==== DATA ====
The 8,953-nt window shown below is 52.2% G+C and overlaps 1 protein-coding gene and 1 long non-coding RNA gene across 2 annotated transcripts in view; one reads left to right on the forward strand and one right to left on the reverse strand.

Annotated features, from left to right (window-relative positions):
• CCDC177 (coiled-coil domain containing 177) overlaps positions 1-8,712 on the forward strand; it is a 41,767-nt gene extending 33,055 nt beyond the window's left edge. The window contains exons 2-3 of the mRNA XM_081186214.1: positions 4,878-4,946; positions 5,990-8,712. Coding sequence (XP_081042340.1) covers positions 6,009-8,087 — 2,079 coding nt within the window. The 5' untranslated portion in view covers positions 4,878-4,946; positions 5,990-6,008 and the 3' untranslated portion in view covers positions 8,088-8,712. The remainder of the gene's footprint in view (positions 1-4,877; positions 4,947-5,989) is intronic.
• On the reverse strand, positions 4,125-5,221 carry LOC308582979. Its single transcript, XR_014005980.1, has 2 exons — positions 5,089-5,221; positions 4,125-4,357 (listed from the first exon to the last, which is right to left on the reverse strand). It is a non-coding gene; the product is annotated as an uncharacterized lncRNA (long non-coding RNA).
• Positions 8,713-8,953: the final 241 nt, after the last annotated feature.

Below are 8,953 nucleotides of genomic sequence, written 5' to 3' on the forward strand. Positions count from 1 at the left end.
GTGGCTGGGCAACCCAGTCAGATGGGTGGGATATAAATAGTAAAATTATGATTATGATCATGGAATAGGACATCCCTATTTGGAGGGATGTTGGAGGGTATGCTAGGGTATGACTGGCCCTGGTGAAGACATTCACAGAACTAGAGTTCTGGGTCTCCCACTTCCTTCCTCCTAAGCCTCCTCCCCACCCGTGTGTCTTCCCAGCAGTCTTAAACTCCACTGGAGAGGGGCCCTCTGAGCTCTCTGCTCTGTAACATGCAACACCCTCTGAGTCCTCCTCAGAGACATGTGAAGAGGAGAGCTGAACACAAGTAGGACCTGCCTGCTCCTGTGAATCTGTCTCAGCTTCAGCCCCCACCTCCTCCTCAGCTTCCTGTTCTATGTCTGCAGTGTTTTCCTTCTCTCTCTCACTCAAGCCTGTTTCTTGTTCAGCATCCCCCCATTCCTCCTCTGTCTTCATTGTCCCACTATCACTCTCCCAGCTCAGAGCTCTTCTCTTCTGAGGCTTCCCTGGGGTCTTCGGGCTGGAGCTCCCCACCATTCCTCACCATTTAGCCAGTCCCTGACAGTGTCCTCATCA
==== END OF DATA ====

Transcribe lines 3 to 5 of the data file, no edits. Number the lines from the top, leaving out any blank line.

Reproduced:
• CCDC177 (coiled-coil domain containing 177) overlaps positions 1-8,712 on the forward strand; it is a 41,767-nt gene extending 33,055 nt beyond the window's left edge. The window contains exons 2-3 of the mRNA XM_081186214.1: positions 4,878-4,946; positions 5,990-8,712. Coding sequence (XP_081042340.1) covers positions 6,009-8,087 — 2,079 coding nt within the window. The 5' untranslated portion in view covers positions 4,878-4,946; positions 5,990-6,008 and the 3' untranslated portion in view covers positions 8,088-8,712. The remainder of the gene's footprint in view (positions 1-4,877; positions 4,947-5,989) is intronic.
• On the reverse strand, positions 4,125-5,221 carry LOC308582979. Its single transcript, XR_014005980.1, has 2 exons — positions 5,089-5,221; positions 4,125-4,357 (listed from the first exon to the last, which is right to left on the reverse strand). It is a non-coding gene; the product is annotated as an uncharacterized lncRNA (long non-coding RNA).
• Positions 8,713-8,953: the final 241 nt, after the last annotated feature.